At a conference one evening, a man being asked if he found any happiness in religion, replied, “Yes; since I have been attending the present meeting, and uniting with the people of God, in worshiping him, I have enjoyed more real happiness in religion, than ever I enjoyed in all other things, through my whole past life.” All the mirth and carnal pleasures in the world, he said, were nothing, compared with the sweets of true religion. Some others were asked the same question, who said that what had been observed, corresponded with their real feelings. They now found by their own experience, that “wisdom’s ways are ways of pleasantness, and all her paths are peace.”

A considerable number who, in times past, did not pray in their families, have now set up family religion, and are constant, and to appearance devout, in their performance of this duty. And those who heretofore did not worship God in their houses, now plead fervently with God, that there may be no prayerless families. In this small society, there are thirty or forty men who pray at conferences, not only in my absence, but most of them, (upon being requested,) when I am present. Some, who years ago had openly violated the laws of Christ, and purposed never to confess their faults, have freely made a public confession of their sins against the Most High; and have said, that although it was what their hearts once totally opposed, yet now they could do it, as freely as ever they did anything in their lives. Now they see and feel the past stubbornness of their wills, and the hardness of their hearts. And their sins being set in order before their eyes, and their wills bowed, they acknowledge with the penitent psalmist, “Against thee, thee only, have I sinned, and done this evil in thy sight.” And they plead, “Have mercy upon me, O God, according to thy loving kindness; according unto the multitude of thy tender mercies, blot out our transgressions. Wash us thoroughly from our iniquity, and cleanse us from our sins.”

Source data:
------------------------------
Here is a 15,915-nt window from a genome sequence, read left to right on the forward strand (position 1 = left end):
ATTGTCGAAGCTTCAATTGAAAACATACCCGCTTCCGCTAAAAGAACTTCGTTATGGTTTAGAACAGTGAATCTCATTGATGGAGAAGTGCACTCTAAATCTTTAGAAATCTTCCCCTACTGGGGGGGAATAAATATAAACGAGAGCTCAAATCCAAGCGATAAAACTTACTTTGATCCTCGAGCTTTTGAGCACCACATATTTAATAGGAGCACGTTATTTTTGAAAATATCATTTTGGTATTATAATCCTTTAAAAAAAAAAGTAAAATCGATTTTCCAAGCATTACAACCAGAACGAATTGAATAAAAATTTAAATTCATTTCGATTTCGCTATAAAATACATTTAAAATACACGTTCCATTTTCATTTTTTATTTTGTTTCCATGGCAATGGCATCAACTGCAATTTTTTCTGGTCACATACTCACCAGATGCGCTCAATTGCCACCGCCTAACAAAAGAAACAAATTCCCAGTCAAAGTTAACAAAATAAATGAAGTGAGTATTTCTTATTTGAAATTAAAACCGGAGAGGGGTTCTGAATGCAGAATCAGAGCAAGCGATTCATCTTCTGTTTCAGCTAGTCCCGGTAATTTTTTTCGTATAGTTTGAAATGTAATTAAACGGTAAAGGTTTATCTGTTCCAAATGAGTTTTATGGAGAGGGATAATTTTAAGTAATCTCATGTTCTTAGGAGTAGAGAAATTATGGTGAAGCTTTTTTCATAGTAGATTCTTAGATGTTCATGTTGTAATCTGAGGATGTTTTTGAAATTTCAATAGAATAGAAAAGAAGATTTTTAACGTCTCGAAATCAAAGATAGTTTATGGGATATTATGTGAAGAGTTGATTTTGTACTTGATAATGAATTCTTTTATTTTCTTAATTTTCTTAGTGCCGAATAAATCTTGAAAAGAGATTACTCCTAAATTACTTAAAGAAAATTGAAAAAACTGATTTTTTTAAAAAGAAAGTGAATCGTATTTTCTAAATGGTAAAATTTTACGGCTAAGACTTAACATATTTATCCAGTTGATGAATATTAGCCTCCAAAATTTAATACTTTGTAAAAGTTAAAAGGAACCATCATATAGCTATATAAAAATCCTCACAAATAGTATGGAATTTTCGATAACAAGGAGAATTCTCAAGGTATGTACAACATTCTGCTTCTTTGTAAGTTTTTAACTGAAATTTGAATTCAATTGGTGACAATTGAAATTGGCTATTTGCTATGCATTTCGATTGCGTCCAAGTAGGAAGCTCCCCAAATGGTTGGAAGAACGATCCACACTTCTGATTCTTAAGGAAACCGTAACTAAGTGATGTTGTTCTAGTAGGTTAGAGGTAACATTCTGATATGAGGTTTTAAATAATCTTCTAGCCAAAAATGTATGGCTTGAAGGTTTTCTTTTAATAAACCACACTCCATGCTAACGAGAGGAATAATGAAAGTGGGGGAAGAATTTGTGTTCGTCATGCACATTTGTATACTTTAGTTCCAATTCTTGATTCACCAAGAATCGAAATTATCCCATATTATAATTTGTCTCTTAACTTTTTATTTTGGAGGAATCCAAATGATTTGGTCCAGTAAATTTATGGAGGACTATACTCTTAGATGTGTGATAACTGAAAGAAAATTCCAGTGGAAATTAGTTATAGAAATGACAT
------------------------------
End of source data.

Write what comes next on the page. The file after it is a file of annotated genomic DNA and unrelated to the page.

Some persons, when they have come to converse upon entering into covenant, and joining with the church, have said they did not think, in time past, they should ever have any desire to join with the church, and partake of the Lord’s Supper—they did not think they should desire to have so much concern with religion; but now they wished to be joined to the visible family of God, and had earnest longings of mind to commemorate the dying love of the dear Redeemer.

The work of God, in this parish, has not been so great as in some other places; yet considering the smallness of the society, which consists of but little more than one hundred families, it must be confessed the work is truly glorious. There is reason to hope and believe many persons will remember this happy day, with joy and praise, not only whilst they live, but through eternity.